Relive Denny Hamlin's pit road heartbreak and Kasey Kahne's win with the sights and sounds from Loudon.
Denny Hamlin, Clint Bowyer, and Dale Earnhardt Jr. talk about the tough luck each ran in to during Sunday's race.
Rachel catches up with Kyle Busch after he captured his first pole of the season.
Past 13 races have produced 13 different drivers in Victory Lane
Catch up quickly before Sunday's Sylvania 300 (2 p.m. ET, ESPN)
Driver of No. 11 Toyota has strong history at final four tracks on the schedule RELATED: Follow your picks in the Chase Battle Grid Presented by Toyota CHARLOTTE, N.C. -- Denny Hamlin has had an up and down year, but that hasn't stopped the Joe Gibbs Racing driver from emerging as a dark horse to win this year's Chase for the NASCAR Sprint Cup championship. From an eye ailment that kept him out of a race at Auto Club Speedway , to his win at Talladega Superspeedway in the spring, to seeing his crew chief Darian Grubb be suspended for the six races before the start of the Chase to battling his way through the Challenger and Contender Rounds, it has been a roller coaster season. And with his advancement into the Eliminator Round of eight drivers, things are setting up nicely for "The Deliverminator" to get to the Championship Round at Homestead-Miami Speedway with a shot at the title. "Really, this year, our expectations have been so low from everyone around that we've flown so much under the radar that we don't have any pressure from here on out," Hamlin said during Eliminator Round Media Day at the NASCAR Hall of Fame. "I mean, no one thought we'd be here. Now, I love our chances at having a shot for a championship at Homestead. "This format is just tailor made for an average team that's just been squeaking by, squeaking by, to get hot at the right time and next thing you know, steal a championship." Martinsville Speedway , Texas Motor Speedway and Phoenix International Raceway are three of Hamlin's better tracks in the Sprint Cup Series. The 33-year-old has four wins at Martinsville (with an average finish of 8.8, his second-best among active tracks), two wins at Texas (with an average finish of 10.8, his fifth-best among active tracks) and one win at Phoenix (with an average finish of 11.3, his seventh-best among active tracks). "Looking at these three racetracks, I can win any of them, easily." Hamlin sees this round -- specifically Sunday's race at Martinsville Speedway (1:30 p.m. ET, ESPN) -- as a great chance for his team to take advantage of speed not being as big of an issue. "It's a huge opportunity for us," Hamlin said. "As average as our team, in general, has been this year, we go into a short track where horsepower doesn't matter. Aerodynamics doesn't matter. It's about the driver and mechanical setup. And I feel like that's our strong suit with our team." While speed has been an issue at times for the Gibbs group and the Toyota fleet in general, Hamlin sees no reason that the team can't be right there at the end. "I believe we've got all the tools necessary. We've got a pit crew that is very, very fast even though we've got a setback there with losing our jackman (Nate Bolling). There's no reason we can't be as competitive as any one of these seven guys that we're going to be racing against these last four races." Despite his good record at Martinsville, Hamlin finished 19th there in the spring after qualifying second. He warned that those results came with little practice time at the track as the final two practices were washed out by rain. Since then, Hamlin disclosed that his team worked on their Martinsville setup at a similarly-configured track in Sandusky, Ohio. "Normally I wouldn't give that information away, but there's no more testing," Hamlin joked referring to a change announced as part of the 2015 rules package for the Sprint Cup Series that bans private testing by teams. And should he reach Homestead, Hamlin has a strong record there with two wins and an average finish of 11.2, his sixth-best among active tracks. The driver of the No. 11 Toyota won there in last year's season finale. "Truth be told, if you ask me 'you have one race to race heads up for a championship, pick either Martinsville or Homestead?' I'd almost pick Homestead simply because we've just had a lot of success there over these last few years and its been a great track for us. No one saw us winning last year. We were running like 15th every week and all of sudden, we win Homestead." Hamlin came to Homestead once before with a shot at the championship. In 2010, Hamlin led Jimmie Johnson by 15 points entering the season's final race. Hamlin finished 14th that day, while Johnson finished second, securing his fifth straight title by 39 points. Since then Hamlin has learned plenty, but mostly he just wants that chance to race for a championship in the season finale again and the new format makes that a bit easier to reach. "What we learned in 2010 is to have fun," Hamlin said. "And this year is going to be fun no matter what, because the expectations have been so low. I always said that if you just give me that Homestead 2010 chance back, then I promise I'd win it. It's hard to do that knowing you are going to have to race three guys heads-up and its going to be the best of the four (that wins the title), but I just want that chance again to be heads-up with those guys at Homestead." MORE: READ: Latest Chase news PLAY: Monitor your Chase Grid Game picks WATCH: Latest NASCAR video FOLLOW LIVE: Get RaceView FULL CHASE COVERAGE • Chase hub page • Chase Grid games • #MyChaseNation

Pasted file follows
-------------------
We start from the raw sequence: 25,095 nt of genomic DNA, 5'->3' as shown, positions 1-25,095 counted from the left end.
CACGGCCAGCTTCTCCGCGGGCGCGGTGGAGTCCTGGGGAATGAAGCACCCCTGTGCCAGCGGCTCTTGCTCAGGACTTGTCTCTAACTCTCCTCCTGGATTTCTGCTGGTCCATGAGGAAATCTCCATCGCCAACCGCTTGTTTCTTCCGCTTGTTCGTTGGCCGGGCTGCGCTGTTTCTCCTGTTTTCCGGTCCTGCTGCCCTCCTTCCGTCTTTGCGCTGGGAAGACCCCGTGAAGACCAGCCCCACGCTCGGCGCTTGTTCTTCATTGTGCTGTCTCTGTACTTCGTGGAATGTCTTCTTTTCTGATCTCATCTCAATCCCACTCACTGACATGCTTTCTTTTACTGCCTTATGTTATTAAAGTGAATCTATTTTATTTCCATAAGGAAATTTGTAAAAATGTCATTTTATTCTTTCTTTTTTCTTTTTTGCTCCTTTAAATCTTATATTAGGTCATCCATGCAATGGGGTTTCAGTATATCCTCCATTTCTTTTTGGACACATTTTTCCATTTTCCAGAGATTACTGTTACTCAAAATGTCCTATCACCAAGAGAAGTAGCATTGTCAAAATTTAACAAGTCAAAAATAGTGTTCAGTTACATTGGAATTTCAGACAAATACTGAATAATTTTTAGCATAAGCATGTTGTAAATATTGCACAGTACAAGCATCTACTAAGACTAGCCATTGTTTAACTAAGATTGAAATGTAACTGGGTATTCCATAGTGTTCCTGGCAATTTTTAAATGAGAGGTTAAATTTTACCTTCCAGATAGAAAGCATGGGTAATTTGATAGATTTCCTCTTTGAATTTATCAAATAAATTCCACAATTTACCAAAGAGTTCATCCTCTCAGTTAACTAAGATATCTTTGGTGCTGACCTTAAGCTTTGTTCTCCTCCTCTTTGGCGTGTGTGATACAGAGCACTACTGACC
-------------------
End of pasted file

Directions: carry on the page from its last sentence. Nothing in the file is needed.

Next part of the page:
Take a look at how the Army represents America at and away from the track in part five of a five part series.